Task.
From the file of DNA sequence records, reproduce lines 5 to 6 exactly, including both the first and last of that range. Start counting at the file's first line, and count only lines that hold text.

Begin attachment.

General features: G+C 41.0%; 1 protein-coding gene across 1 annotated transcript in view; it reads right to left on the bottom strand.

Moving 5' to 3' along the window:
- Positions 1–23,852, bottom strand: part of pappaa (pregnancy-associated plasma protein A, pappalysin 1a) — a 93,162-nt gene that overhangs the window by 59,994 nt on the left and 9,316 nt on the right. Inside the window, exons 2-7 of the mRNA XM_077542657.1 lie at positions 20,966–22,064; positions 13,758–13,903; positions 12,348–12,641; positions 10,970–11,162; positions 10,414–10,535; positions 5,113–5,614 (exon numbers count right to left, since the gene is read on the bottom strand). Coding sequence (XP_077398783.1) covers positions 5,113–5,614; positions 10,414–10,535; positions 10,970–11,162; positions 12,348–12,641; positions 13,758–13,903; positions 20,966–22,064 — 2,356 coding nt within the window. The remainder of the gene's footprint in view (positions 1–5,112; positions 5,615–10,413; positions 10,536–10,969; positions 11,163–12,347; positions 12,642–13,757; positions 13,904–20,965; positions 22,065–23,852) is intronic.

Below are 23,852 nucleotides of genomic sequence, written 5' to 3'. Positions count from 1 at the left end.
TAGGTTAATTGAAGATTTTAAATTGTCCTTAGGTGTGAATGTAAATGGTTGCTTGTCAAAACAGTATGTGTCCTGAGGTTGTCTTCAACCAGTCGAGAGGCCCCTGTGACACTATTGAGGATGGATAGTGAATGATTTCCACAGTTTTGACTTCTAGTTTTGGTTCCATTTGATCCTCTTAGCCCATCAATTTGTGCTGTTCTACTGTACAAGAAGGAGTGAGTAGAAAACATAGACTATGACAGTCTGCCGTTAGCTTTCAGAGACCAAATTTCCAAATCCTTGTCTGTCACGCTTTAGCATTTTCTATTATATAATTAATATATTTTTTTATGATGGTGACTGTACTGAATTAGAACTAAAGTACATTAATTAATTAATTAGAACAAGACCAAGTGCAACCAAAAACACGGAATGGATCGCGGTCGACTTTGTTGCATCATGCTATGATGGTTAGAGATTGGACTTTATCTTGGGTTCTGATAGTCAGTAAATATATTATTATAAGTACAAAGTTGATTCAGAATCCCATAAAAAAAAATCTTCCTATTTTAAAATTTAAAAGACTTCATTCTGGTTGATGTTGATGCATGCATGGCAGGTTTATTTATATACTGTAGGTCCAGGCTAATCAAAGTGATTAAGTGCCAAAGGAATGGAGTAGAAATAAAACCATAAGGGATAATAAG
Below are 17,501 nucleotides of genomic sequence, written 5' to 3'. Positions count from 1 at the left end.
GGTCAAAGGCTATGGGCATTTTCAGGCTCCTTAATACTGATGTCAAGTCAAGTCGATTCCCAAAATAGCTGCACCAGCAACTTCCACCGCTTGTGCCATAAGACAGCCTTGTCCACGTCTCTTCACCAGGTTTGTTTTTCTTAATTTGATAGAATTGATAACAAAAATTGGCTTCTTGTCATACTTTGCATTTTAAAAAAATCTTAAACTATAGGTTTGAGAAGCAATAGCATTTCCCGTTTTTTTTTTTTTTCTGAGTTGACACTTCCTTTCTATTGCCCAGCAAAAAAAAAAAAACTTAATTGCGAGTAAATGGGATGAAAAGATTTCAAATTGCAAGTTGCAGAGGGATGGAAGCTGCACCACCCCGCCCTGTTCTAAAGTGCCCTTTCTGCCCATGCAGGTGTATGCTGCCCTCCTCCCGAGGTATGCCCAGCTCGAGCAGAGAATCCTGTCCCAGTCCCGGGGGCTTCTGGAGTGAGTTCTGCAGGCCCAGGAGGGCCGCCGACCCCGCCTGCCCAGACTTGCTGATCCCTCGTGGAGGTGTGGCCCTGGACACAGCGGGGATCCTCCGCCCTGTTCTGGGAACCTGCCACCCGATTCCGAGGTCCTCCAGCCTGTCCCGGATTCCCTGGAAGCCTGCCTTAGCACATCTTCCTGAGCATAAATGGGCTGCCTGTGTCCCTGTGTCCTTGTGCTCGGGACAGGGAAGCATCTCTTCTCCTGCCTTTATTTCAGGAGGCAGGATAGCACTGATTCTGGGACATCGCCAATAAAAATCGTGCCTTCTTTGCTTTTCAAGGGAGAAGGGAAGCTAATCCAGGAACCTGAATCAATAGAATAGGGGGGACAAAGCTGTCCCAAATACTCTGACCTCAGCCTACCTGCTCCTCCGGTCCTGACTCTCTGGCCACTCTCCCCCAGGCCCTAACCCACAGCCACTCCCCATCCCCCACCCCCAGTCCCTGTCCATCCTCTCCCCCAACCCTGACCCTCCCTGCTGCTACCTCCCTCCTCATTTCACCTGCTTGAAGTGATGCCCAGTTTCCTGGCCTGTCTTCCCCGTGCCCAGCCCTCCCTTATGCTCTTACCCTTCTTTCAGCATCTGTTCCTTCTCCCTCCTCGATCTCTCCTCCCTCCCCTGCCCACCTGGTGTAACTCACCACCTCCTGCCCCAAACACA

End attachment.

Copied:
TAGGTTAATTGAAGATTTTAAATTGTCCTTAGGTGTGAATGTAAATGGTTGCTTGTCAAAACAGTATGTGTCCTGAGGTTGTCTTCAACCAGTCGAGAGGCCCCTGTGACACTATTGAGGATGGATAGTGAATGATTTCCACAGTTTTGACTTCTAGTTTTGGTTCCATTTGATCCTCTTAGCCCATCAATTTGTGCTGTTCTACTGTACAAGAAGGAGTGAGTAGAAAACATAGACTATGACAGTCTGCCGTTAGCTTTCAGAGACCAAATTTCCAAATCCTTGTCTGTCACGCTTTAGCATTTTCTATTATATAATTAATATATTTTTTTATGATGGTGACTGTACTGAATTAGAACTAAAGTACATTAATTAATTAATTAGAACAAGACCAAGTGCAACCAAAAACACGGAATGGATCGCGGTCGACTTTGTTGCATCATGCTATGATGGTTAGAGATTGGACTTTATCTTGGGTTCTGATAGTCAGTAAATATATTATTATAAGTACAAAGTTGATTCAGAATCCCATAAAAAAAAATCTTCCTATTTTAAAATTTAAAAGACTTCATTCTGGTTGATGTTGATGCATGCATGGCAGGTTTATTTATATACTGTAGGTCCAGGCTAATCAAAGTGATTAAGTGCCAAAGGAATGGAGTAGAAATAAAACCATAAGGGATAATAAG
Below are 17,501 nucleotides of genomic sequence, written 5' to 3'. Positions count from 1 at the left end.